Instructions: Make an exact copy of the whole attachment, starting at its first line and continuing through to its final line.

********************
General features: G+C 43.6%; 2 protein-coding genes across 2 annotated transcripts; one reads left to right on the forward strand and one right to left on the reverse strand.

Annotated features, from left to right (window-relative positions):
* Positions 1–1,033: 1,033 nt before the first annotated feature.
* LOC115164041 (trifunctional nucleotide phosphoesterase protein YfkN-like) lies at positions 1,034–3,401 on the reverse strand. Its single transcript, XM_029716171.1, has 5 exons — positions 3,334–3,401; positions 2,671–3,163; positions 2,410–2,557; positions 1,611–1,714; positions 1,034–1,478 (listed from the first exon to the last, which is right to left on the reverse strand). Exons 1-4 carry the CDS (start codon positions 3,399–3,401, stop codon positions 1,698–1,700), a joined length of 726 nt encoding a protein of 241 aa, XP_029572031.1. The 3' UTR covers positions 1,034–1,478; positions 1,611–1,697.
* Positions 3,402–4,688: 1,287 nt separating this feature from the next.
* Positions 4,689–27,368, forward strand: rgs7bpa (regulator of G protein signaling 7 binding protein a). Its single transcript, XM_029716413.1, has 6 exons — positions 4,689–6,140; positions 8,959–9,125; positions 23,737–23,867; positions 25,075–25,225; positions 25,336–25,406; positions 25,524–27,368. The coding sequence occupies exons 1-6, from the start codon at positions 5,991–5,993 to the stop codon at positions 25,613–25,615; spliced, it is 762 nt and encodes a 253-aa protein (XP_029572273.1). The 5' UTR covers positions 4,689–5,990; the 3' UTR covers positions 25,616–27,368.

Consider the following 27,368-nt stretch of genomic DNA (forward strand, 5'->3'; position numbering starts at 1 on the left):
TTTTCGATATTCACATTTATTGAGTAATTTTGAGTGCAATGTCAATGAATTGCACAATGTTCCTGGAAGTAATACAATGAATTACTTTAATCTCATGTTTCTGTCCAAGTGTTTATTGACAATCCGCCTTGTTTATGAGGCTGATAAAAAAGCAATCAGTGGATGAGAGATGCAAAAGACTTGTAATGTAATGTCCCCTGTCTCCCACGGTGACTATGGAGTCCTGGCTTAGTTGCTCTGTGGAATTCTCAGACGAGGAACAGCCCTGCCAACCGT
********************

General features: G+C 43.6%; 2 protein-coding genes across 2 annotated transcripts; one reads left to right on the forward strand and one right to left on the reverse strand.

Annotated features, from left to right (window-relative positions):
* Positions 1–1,033: 1,033 nt before the first annotated feature.
* LOC115164041 (trifunctional nucleotide phosphoesterase protein YfkN-like) lies at positions 1,034–3,401 on the reverse strand. Its single transcript, XM_029716171.1, has 5 exons — positions 3,334–3,401; positions 2,671–3,163; positions 2,410–2,557; positions 1,611–1,714; positions 1,034–1,478 (listed from the first exon to the last, which is right to left on the reverse strand). Exons 1-4 carry the CDS (start codon positions 3,399–3,401, stop codon positions 1,698–1,700), a joined length of 726 nt encoding a protein of 241 aa, XP_029572031.1. The 3' UTR covers positions 1,034–1,478; positions 1,611–1,697.
* Positions 3,402–4,688: 1,287 nt separating this feature from the next.
* Positions 4,689–27,368, forward strand: rgs7bpa (regulator of G protein signaling 7 binding protein a). Its single transcript, XM_029716413.1, has 6 exons — positions 4,689–6,140; positions 8,959–9,125; positions 23,737–23,867; positions 25,075–25,225; positions 25,336–25,406; positions 25,524–27,368. The coding sequence occupies exons 1-6, from the start codon at positions 5,991–5,993 to the stop codon at positions 25,613–25,615; spliced, it is 762 nt and encodes a 253-aa protein (XP_029572273.1). The 5' UTR covers positions 4,689–5,990; the 3' UTR covers positions 25,616–27,368.

Consider the following 27,368-nt stretch of genomic DNA (forward strand, 5'->3'; position numbering starts at 1 on the left):
TTTTCGATATTCACATTTATTGAGTAATTTTGAGTGCAATGTCAATGAATTGCACAATGTTCCTGGAAGTAATACAATGAATTACTTTAATCTCATGTTTCTGTCCAAGTGTTTATTGACAATCCGCCTTGTTTATGAGGCTGATAAAAAAGCAATCAGTGGATGAGAGATGCAAAAGACTTGTAATGTAATGTCCCCTGTCTCCCACGGTGACTATGGAGTCCTGGCTTAGTTGCTCTGTGGAATTCTCAGACGAGGAACAGCCCTGCCAACCGT